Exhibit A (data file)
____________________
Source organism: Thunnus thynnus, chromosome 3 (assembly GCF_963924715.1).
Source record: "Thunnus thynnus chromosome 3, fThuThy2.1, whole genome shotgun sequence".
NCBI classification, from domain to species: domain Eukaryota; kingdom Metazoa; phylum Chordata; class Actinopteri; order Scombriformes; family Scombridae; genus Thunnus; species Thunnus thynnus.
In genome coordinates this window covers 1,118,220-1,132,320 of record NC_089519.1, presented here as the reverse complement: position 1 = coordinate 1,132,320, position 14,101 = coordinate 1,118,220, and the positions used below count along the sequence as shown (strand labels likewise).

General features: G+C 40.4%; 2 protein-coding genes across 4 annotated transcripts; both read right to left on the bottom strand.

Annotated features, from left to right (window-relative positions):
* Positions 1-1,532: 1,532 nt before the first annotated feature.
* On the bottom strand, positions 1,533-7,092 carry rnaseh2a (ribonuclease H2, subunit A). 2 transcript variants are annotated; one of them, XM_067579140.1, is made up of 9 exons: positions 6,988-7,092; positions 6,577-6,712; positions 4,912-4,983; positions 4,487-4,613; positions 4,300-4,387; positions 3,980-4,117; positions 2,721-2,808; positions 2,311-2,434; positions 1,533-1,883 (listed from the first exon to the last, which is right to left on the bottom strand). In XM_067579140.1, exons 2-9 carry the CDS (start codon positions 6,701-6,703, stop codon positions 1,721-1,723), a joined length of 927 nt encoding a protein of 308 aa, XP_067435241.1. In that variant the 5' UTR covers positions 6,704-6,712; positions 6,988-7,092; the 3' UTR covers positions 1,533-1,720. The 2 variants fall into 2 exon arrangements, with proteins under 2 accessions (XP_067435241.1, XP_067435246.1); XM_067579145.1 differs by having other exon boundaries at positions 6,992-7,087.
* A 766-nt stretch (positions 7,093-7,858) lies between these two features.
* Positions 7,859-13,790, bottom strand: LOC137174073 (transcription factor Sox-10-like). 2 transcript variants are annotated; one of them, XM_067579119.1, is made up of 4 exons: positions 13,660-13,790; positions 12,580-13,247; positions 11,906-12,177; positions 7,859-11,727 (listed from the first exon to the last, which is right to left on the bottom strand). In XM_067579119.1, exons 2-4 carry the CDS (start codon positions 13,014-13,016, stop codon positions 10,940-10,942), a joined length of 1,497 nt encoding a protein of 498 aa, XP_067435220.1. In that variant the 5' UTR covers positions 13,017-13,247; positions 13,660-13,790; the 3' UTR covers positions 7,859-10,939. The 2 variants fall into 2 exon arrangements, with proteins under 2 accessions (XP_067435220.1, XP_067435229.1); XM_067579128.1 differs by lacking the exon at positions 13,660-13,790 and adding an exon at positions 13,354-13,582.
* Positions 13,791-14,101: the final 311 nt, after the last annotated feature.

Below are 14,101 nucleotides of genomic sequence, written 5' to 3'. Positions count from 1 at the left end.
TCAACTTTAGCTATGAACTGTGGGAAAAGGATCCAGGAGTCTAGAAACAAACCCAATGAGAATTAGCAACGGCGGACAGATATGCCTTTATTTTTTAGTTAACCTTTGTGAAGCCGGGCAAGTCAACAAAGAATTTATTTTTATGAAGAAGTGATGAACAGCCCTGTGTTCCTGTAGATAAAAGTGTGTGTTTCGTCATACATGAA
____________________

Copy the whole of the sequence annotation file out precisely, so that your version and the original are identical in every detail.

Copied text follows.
Source organism: Thunnus thynnus, chromosome 3 (assembly GCF_963924715.1).
Source record: "Thunnus thynnus chromosome 3, fThuThy2.1, whole genome shotgun sequence".
NCBI classification, from domain to species: domain Eukaryota; kingdom Metazoa; phylum Chordata; class Actinopteri; order Scombriformes; family Scombridae; genus Thunnus; species Thunnus thynnus.
In genome coordinates this window covers 1,118,220-1,132,320 of record NC_089519.1, presented here as the reverse complement: position 1 = coordinate 1,132,320, position 14,101 = coordinate 1,118,220, and the positions used below count along the sequence as shown (strand labels likewise).

General features: G+C 40.4%; 2 protein-coding genes across 4 annotated transcripts; both read right to left on the bottom strand.

Annotated features, from left to right (window-relative positions):
* Positions 1-1,532: 1,532 nt before the first annotated feature.
* On the bottom strand, positions 1,533-7,092 carry rnaseh2a (ribonuclease H2, subunit A). 2 transcript variants are annotated; one of them, XM_067579140.1, is made up of 9 exons: positions 6,988-7,092; positions 6,577-6,712; positions 4,912-4,983; positions 4,487-4,613; positions 4,300-4,387; positions 3,980-4,117; positions 2,721-2,808; positions 2,311-2,434; positions 1,533-1,883 (listed from the first exon to the last, which is right to left on the bottom strand). In XM_067579140.1, exons 2-9 carry the CDS (start codon positions 6,701-6,703, stop codon positions 1,721-1,723), a joined length of 927 nt encoding a protein of 308 aa, XP_067435241.1. In that variant the 5' UTR covers positions 6,704-6,712; positions 6,988-7,092; the 3' UTR covers positions 1,533-1,720. The 2 variants fall into 2 exon arrangements, with proteins under 2 accessions (XP_067435241.1, XP_067435246.1); XM_067579145.1 differs by having other exon boundaries at positions 6,992-7,087.
* A 766-nt stretch (positions 7,093-7,858) lies between these two features.
* Positions 7,859-13,790, bottom strand: LOC137174073 (transcription factor Sox-10-like). 2 transcript variants are annotated; one of them, XM_067579119.1, is made up of 4 exons: positions 13,660-13,790; positions 12,580-13,247; positions 11,906-12,177; positions 7,859-11,727 (listed from the first exon to the last, which is right to left on the bottom strand). In XM_067579119.1, exons 2-4 carry the CDS (start codon positions 13,014-13,016, stop codon positions 10,940-10,942), a joined length of 1,497 nt encoding a protein of 498 aa, XP_067435220.1. In that variant the 5' UTR covers positions 13,017-13,247; positions 13,660-13,790; the 3' UTR covers positions 7,859-10,939. The 2 variants fall into 2 exon arrangements, with proteins under 2 accessions (XP_067435220.1, XP_067435229.1); XM_067579128.1 differs by lacking the exon at positions 13,660-13,790 and adding an exon at positions 13,354-13,582.
* Positions 13,791-14,101: the final 311 nt, after the last annotated feature.

Below are 14,101 nucleotides of genomic sequence, written 5' to 3'. Positions count from 1 at the left end.
TCAACTTTAGCTATGAACTGTGGGAAAAGGATCCAGGAGTCTAGAAACAAACCCAATGAGAATTAGCAACGGCGGACAGATATGCCTTTATTTTTTAGTTAACCTTTGTGAAGCCGGGCAAGTCAACAAAGAATTTATTTTTATGAAGAAGTGATGAACAGCCCTGTGTTCCTGTAGATAAAAGTGTGTGTTTCGTCATACATGAA